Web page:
my flickr photostream

Monday, November 1, 2010

Beware of Cheap Tripods

© 2010 Simon Hucko

One of the biggest pitfalls for new photographers is choosing a tripod. Most photographers don't even buy a tripod to start out with, but eventually we all get to a point where the idea of a tripod is appealing - self portraits, the family Christmas photo, panoramas, long exposures, HDR bracketing, macro photography, etc. You hop online and look for some tripod recommendations, but everything you come across seems pretty expensive ($200+ for a tripod?), so you head over to the local Best Buy or Ritz and fork over 40 bucks for a cheap aluminum and plastic model. It has 3 legs, a camera mount, and is nice and light and compact. What more could you need? You chuckle with self-satisfaction at the people who are shelling out big money for expensive tripods. Suckers.

Then you start using your tripod. The second or third time you set up the legs and tighten them down on the center column the plastic screw snaps. Oh well, you always set them up wide open anyway, no need for a screw. You start keeping the tripod in your car so you can grab it when you need it. A few weeks later you re-adjust your seat and hear a crunch as you chip the plastic clamps on one of the legs (you forgot the tripod was on the floor behind your seat). No biggie, just a little scarring, and you can bend the leg back into shape so that it'll slide right. A month or so after that you're out on some rocks photographing a sunset. The tripod isn't perfectly level, and a gust of wind comes along and almost topples your camera over (good thing you were there to catch it). OK, you'll just stay within arm's reach of the tripod at all times. Finally, a year later, you pull your tripod out of the car again and notice that one of the feet has broken clean off. Game over.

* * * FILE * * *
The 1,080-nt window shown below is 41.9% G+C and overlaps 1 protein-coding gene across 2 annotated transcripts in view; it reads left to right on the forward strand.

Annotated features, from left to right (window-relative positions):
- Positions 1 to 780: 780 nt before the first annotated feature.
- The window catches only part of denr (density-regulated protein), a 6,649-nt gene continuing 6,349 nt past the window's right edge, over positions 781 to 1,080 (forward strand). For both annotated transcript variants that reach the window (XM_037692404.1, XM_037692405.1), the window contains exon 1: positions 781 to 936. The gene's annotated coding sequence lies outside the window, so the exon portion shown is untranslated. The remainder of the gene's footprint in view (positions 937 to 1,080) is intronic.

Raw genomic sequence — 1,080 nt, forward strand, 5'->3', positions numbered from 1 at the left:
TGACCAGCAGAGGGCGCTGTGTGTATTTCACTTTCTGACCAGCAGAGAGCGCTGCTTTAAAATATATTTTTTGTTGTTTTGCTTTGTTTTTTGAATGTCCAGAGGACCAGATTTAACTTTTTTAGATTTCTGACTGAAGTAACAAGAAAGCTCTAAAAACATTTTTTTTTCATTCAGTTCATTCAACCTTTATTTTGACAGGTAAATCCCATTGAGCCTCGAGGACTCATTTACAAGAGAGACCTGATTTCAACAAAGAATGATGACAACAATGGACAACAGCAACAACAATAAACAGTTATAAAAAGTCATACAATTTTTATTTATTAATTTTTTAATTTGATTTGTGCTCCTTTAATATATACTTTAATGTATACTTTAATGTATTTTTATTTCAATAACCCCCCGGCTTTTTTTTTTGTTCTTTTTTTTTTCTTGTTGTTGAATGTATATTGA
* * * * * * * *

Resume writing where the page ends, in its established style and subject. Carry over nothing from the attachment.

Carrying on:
This is pretty much what I went through with my first tripod (pictured above). I was never really happy with it, and regretted the purchase almost immediately after I started using it. The general rule for tripods is:

Lightweight, Sturdy, Inexpensive - pick two.

Fortunately, before my POS big box special finally broke, I picked up a used tripod on Craigslist. It's an old Bogen monster with a heavy duty 3-way head on it (I don't remember the model numbers). I got it for $60 (super inexpensive) and it's rock solid, but also weighs about 15 pounds (see the rule above) and is only 2 sections so it's about 3 feet long when collapsed. Despite the amount of hiking I do, I can live with that for now - it's easy enough to throw it over a shoulder. Some day I'll get a fancy carbon fiber tripod with a nice light ball head (light and sturdy, and definitely not inexpensive), but that'll have to wait.

If you're just starting out and haven't bought a tripod yet, I suggest saving yourself the agony of the cheap tripod. Even if you don't see yourself using a tripod that often, spending $100 once on a tripod that will last for a lifetime of light use and that you don't have to worry about breaking or knocking over is a much better idea than spending $40 several times on cheap tripods that could lead to other gear damage. Notice I said "light use" - if you want something serious and sturdy, spend the same $100 on a rock solid used tripod. It may be heavy, but you can beat it up and place it down just about anywhere (on rocks, in creeks, in a tornado, whatever) without worry. If you have the money, spending a few hundred on light weight sticks and a few hundred more on a silky smooth ball head will make your life a lot easier and more enjoyable. Hey, no one ever said this stuff was cheap. Think about it as buying another lens.

Have you fallen victim to the cheap tripod? I read a story the other day about a photographer whose camera fell down a cliff because of an unsteady tripod (don't believe the "protective filter" BS, that UV filter did nothing for the lens). Share your horror stories in the comments!


[title of blog] on flickr

No comments:

Post a Comment